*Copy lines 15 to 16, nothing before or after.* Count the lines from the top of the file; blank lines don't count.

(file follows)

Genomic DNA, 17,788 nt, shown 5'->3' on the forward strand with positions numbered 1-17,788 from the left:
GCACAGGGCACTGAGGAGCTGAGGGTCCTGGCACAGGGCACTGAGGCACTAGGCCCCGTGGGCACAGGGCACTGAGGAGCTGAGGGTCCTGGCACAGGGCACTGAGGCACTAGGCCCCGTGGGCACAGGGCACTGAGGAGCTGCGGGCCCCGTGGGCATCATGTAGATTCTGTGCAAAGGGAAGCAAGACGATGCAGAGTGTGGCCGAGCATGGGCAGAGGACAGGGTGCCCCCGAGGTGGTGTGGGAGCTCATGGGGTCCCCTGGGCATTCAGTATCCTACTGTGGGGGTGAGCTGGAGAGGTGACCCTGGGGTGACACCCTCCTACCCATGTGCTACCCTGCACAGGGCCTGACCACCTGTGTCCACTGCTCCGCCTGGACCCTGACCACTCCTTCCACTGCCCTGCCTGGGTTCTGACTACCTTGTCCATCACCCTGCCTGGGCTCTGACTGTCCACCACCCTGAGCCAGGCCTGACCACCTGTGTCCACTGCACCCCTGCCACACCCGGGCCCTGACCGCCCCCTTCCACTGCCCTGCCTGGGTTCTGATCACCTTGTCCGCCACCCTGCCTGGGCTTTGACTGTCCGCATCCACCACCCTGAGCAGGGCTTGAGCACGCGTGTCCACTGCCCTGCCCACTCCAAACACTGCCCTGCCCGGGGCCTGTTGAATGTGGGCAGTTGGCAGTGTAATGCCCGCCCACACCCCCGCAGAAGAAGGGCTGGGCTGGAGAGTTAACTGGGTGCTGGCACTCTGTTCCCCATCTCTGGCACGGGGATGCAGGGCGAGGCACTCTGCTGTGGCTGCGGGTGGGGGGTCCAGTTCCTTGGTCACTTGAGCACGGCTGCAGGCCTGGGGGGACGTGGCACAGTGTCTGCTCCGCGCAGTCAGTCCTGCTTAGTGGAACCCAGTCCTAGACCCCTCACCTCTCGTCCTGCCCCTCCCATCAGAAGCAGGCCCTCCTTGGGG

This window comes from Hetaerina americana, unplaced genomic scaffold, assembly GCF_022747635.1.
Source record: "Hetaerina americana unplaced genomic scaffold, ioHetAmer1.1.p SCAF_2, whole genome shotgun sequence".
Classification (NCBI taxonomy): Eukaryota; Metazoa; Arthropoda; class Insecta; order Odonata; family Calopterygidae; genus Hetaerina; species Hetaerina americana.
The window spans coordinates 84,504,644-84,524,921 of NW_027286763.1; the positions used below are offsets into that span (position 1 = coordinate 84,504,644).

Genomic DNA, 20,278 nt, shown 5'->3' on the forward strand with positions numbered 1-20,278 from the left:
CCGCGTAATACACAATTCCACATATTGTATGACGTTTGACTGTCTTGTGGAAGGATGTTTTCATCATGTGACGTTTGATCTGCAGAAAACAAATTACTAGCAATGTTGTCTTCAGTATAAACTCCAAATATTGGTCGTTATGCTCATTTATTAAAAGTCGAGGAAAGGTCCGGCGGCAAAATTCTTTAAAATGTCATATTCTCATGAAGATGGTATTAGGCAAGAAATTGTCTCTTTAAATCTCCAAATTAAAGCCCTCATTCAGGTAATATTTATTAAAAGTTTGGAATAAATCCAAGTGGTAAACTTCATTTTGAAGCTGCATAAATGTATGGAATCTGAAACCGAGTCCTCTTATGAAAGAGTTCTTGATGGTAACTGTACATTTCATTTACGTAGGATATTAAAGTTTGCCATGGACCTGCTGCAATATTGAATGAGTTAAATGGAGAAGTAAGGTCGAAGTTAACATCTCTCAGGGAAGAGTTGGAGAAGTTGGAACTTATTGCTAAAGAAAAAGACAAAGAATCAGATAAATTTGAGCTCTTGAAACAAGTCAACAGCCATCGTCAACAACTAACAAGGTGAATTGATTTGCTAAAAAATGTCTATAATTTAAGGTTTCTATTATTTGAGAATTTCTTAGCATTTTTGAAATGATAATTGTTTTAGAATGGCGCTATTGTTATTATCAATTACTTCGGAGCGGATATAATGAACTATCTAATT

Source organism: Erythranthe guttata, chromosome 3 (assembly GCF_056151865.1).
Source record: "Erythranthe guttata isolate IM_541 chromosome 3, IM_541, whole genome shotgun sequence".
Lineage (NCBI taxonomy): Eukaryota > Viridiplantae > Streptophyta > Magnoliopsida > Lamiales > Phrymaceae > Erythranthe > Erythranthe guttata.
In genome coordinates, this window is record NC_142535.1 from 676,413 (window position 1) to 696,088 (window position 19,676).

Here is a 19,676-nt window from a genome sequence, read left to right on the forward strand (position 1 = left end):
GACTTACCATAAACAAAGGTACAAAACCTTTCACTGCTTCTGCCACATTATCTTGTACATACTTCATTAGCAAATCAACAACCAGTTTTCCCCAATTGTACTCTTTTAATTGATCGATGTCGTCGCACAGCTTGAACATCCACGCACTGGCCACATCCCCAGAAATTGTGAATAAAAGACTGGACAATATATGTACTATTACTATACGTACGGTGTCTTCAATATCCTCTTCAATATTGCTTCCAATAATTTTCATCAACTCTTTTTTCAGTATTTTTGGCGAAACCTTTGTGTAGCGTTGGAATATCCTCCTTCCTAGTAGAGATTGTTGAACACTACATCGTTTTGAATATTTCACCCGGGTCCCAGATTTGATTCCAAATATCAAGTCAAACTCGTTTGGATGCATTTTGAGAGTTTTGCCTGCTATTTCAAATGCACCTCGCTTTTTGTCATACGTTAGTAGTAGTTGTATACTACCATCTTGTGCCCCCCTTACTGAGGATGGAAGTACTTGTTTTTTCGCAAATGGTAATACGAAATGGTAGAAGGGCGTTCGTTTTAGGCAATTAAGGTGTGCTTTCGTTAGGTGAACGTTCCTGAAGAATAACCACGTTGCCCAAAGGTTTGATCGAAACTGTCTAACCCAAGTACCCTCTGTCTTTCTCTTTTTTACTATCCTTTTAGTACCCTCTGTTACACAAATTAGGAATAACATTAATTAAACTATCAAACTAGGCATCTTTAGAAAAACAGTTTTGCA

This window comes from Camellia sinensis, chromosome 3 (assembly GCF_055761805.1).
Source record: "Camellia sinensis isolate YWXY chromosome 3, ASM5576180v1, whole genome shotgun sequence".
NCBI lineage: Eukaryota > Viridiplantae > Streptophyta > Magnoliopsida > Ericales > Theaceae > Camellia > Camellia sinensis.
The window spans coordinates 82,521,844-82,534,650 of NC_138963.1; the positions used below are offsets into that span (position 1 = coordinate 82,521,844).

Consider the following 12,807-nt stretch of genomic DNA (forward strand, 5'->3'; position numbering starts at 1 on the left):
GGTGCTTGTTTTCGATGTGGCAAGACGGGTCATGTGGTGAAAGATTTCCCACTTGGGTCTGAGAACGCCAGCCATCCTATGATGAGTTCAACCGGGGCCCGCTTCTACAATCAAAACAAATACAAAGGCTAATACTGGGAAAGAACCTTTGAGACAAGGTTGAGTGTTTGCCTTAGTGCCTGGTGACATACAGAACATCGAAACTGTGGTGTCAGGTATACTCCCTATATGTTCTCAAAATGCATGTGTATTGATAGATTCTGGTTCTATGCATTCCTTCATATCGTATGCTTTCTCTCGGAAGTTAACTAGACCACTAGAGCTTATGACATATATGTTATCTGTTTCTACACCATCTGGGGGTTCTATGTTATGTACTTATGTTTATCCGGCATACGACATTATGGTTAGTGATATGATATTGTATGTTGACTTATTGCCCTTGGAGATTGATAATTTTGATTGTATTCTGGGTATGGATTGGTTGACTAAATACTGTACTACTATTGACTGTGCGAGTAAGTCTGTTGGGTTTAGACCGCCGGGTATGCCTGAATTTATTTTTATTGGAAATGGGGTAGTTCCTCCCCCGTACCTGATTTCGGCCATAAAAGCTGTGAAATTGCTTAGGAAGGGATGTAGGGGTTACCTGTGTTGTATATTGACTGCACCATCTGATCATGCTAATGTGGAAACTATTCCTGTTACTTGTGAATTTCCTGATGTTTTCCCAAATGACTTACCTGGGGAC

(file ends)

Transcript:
This window comes from Camellia sinensis, chromosome 3 (assembly GCF_055761805.1).
Source record: "Camellia sinensis isolate YWXY chromosome 3, ASM5576180v1, whole genome shotgun sequence".